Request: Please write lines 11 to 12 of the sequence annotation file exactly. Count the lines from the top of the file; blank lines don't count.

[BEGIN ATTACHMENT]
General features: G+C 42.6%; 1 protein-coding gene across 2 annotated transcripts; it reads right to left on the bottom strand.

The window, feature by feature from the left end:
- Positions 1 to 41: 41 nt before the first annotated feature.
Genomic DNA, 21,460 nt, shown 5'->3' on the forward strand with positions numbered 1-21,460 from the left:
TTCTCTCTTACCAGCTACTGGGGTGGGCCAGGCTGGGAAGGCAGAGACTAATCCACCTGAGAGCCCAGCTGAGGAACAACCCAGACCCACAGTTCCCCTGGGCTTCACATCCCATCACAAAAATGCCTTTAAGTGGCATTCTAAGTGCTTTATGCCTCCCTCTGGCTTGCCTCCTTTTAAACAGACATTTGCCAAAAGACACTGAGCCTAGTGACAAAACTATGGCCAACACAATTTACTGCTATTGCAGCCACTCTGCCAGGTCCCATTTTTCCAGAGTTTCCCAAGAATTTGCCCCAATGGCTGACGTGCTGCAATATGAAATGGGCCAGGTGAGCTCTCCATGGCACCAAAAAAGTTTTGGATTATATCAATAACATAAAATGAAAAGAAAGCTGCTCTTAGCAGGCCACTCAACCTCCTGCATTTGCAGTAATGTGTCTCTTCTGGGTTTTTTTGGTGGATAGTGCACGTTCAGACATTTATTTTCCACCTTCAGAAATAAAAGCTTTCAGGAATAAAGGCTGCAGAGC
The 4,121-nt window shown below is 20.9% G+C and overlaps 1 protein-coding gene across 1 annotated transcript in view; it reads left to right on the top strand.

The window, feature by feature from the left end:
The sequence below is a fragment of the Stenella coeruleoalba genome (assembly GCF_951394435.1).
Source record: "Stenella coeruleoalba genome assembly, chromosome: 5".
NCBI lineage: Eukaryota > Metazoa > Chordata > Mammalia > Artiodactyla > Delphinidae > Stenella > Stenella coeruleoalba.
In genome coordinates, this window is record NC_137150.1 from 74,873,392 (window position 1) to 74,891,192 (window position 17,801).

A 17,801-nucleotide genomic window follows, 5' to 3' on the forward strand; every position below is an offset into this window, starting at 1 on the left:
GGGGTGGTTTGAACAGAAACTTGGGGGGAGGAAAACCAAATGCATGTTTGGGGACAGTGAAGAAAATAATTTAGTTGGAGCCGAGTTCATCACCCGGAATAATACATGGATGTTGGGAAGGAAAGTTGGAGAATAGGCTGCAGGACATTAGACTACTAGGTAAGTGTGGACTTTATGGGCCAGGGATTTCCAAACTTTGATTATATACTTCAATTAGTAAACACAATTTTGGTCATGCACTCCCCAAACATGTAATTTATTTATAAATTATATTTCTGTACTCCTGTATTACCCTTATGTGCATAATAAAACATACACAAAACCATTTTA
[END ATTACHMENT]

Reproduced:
In genome coordinates, this window is record NC_137150.1 from 74,873,392 (window position 1) to 74,891,192 (window position 17,801).

A 17,801-nucleotide genomic window follows, 5' to 3' on the forward strand; every position below is an offset into this window, starting at 1 on the left: